Yliopiston maanviljelyskemian laitos, Helsinki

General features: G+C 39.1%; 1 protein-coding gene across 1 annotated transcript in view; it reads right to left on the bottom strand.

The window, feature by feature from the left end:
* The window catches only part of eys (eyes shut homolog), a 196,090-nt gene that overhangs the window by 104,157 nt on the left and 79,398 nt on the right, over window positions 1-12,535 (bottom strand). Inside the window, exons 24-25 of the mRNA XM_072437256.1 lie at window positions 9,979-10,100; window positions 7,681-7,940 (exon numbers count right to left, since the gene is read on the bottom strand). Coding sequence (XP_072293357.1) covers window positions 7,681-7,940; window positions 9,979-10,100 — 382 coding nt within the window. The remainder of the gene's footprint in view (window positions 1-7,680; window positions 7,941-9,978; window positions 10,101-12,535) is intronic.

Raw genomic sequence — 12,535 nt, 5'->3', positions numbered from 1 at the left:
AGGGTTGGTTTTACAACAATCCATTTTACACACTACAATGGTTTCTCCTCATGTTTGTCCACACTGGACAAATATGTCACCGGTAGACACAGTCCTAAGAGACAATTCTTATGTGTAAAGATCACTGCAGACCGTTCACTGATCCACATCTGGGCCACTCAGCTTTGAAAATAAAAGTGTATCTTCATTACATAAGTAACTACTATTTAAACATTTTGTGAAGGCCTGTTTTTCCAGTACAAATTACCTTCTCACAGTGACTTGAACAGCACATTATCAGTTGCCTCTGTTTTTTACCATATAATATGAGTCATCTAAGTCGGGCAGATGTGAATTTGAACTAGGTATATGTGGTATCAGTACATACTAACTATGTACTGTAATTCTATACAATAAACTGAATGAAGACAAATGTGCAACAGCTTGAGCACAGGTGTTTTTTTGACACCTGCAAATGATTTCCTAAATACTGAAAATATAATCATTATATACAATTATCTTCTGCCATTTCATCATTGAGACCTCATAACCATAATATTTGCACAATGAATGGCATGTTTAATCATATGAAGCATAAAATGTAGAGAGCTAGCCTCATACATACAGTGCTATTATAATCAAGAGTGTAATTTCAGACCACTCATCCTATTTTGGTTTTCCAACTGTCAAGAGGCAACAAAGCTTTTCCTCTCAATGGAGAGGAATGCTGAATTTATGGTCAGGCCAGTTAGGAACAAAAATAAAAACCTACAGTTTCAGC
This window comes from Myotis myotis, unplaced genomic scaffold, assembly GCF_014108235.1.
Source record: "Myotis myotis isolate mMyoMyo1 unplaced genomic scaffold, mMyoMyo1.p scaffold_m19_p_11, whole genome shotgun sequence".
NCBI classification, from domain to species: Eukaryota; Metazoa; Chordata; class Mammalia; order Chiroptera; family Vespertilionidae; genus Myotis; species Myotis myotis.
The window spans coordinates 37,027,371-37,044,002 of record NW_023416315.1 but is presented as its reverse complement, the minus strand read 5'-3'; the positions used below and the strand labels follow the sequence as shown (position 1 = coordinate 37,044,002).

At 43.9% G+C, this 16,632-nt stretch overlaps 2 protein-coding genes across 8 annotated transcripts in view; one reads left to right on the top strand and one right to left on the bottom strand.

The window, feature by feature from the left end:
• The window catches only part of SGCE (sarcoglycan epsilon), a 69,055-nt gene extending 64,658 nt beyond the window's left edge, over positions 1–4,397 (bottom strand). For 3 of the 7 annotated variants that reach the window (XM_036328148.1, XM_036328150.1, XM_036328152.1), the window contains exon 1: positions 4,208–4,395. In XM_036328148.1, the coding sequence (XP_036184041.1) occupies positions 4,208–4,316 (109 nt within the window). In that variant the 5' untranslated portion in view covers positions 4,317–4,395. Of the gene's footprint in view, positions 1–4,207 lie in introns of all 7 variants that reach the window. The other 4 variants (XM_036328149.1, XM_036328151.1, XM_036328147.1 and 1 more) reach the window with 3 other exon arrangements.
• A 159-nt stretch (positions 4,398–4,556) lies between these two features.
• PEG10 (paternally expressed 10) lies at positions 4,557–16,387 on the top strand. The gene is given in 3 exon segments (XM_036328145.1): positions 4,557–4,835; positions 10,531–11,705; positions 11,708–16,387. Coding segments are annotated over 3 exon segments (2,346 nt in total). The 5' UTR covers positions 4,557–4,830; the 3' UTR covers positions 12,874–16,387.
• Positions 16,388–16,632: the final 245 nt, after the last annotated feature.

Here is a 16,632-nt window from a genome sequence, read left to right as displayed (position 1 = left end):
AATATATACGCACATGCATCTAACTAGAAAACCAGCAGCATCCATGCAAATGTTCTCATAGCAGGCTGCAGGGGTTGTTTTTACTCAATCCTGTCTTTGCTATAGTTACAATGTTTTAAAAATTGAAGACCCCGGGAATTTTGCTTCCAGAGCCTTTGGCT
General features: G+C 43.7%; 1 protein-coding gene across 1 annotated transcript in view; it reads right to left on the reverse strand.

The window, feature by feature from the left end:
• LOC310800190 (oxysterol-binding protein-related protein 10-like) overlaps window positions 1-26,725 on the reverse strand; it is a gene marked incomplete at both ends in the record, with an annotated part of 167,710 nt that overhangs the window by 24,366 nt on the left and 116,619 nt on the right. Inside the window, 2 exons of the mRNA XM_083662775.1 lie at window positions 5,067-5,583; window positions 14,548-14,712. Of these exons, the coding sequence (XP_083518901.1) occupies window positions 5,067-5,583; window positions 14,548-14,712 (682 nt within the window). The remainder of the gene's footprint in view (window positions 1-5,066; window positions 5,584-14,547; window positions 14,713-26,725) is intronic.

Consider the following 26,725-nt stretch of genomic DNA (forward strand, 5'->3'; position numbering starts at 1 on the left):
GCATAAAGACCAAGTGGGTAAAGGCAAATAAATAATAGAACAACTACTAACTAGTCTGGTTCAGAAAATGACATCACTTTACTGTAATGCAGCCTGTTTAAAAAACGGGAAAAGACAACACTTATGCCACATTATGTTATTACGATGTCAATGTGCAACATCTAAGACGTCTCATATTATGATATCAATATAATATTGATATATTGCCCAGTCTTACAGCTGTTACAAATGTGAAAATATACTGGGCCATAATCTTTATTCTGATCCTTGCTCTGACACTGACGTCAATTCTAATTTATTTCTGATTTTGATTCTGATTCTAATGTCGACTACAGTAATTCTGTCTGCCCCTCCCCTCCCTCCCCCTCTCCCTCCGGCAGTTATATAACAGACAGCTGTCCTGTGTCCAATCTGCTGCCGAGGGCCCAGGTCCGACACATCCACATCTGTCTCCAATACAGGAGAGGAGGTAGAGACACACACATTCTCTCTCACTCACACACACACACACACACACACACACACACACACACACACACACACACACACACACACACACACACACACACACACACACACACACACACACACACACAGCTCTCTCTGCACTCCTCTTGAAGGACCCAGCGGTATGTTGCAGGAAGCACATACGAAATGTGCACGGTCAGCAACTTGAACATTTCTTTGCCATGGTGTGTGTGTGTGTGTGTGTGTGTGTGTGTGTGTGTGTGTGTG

When the importance of the texture of the topsoil became apparent (3, 4), it was recognised that more reliable information was necessary about the distribution of topsoils among the different textural classes, and especially about the occurrence of very heavy clay as a topsoil. Practically all earlier estimates are based on mechanical analyses of subsoils, as it has been assumed that there is not much textural difference between the subsoil and the topsoil, an assumption now proved to be wrong. The author made use of a statistically representative sample of the soils of the Helsinki and Turku hydrotechnical districts (S.W. Finland), made available by JUUSELA and WÄRE (5). One field per 1000 hectares of cultivated land was sampled, and from each field four samples were taken as follows: upper half of the field a1 topsoil, a2 subsoil ~ 30 cm depth, lower half of the field b1 topsoil, b2 subsoil ~ 30 cm depth. From the material the author picked all the fields where the clay content of the b2 sample had been shown to exceed 60 % (5). This made a total of 121 fields, but complete series of four samples were only available from 82 fields. A random omission of this extent does not, however, significantly reduce the representativeness of the material. For the present paper the author made a mechanical soil analysis of all samples by an accurate hydrometer method including H2O2 treatment (2), and an organic carbon determination of the topsoil samples. From the results, presented in Figs. 1 to 6, the following facts emerge: The clay content was generally smaller in the upper part of the field than in the lower part, and smaller in the topsoil than in the subsoil. From the earlier analyses of the b2 samples (5), the percentage of very heavy clay (over 60 % < 2 μ) may be estimated as 15 % of the cultivated land of the studied area (the distinction from the post-glacial muddy clay is not quite clear). Now, after all samples have been analysed, the estimate drops to 12 % if subsoils are considered, and to 5 % if topsoils are considered. The modal class of the total organic carbon content was 3.0—3.4 % (Fig. 5). The carbon content was positively correlated with the clay content of the topsoil (but not with that of the subsoil) in the upper parts of the fields (Fig. 6). This is in line with the theory that the higher the clay content, the slower is the decomposition of the organic matter. No such correlation was observed in the lower parts of the fields, where the original drainage conditions may decide the organic matter content.
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